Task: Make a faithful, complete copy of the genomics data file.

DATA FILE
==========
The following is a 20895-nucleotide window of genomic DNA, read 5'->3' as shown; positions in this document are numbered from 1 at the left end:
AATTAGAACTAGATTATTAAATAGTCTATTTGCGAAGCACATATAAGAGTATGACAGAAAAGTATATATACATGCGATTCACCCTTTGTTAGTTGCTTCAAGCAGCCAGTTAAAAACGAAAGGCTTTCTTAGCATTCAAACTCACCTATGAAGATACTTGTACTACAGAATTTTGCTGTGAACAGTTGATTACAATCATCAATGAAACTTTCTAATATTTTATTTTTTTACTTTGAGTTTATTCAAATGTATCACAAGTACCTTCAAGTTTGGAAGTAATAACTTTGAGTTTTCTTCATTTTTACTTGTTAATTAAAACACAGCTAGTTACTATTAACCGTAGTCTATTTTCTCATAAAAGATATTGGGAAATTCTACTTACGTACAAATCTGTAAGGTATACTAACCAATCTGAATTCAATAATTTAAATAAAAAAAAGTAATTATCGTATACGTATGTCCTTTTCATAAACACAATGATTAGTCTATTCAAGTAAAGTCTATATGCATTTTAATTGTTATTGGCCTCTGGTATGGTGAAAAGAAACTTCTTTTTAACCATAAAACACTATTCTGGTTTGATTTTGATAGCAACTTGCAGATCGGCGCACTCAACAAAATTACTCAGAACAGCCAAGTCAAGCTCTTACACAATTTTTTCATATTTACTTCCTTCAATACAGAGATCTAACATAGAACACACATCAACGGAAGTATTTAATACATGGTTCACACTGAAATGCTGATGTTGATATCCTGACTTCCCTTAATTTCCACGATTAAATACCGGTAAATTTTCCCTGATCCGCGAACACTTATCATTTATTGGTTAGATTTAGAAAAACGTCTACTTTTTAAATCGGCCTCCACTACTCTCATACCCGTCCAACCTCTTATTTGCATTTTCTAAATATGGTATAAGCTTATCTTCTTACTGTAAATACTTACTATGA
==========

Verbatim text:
The following is a 20895-nucleotide window of genomic DNA, read 5'->3' as shown; positions in this document are numbered from 1 at the left end:
AATTAGAACTAGATTATTAAATAGTCTATTTGCGAAGCACATATAAGAGTATGACAGAAAAGTATATATACATGCGATTCACCCTTTGTTAGTTGCTTCAAGCAGCCAGTTAAAAACGAAAGGCTTTCTTAGCATTCAAACTCACCTATGAAGATACTTGTACTACAGAATTTTGCTGTGAACAGTTGATTACAATCATCAATGAAACTTTCTAATATTTTATTTTTTTACTTTGAGTTTATTCAAATGTATCACAAGTACCTTCAAGTTTGGAAGTAATAACTTTGAGTTTTCTTCATTTTTACTTGTTAATTAAAACACAGCTAGTTACTATTAACCGTAGTCTATTTTCTCATAAAAGATATTGGGAAATTCTACTTACGTACAAATCTGTAAGGTATACTAACCAATCTGAATTCAATAATTTAAATAAAAAAAAGTAATTATCGTATACGTATGTCCTTTTCATAAACACAATGATTAGTCTATTCAAGTAAAGTCTATATGCATTTTAATTGTTATTGGCCTCTGGTATGGTGAAAAGAAACTTCTTTTTAACCATAAAACACTATTCTGGTTTGATTTTGATAGCAACTTGCAGATCGGCGCACTCAACAAAATTACTCAGAACAGCCAAGTCAAGCTCTTACACAATTTTTTCATATTTACTTCCTTCAATACAGAGATCTAACATAGAACACACATCAACGGAAGTATTTAATACATGGTTCACACTGAAATGCTGATGTTGATATCCTGACTTCCCTTAATTTCCACGATTAAATACCGGTAAATTTTCCCTGATCCGCGAACACTTATCATTTATTGGTTAGATTTAGAAAAACGTCTACTTTTTAAATCGGCCTCCACTACTCTCATACCCGTCCAACCTCTTATTTGCATTTTCTAAATATGGTATAAGCTTATCTTCTTACTGTAAATACTTACTATGA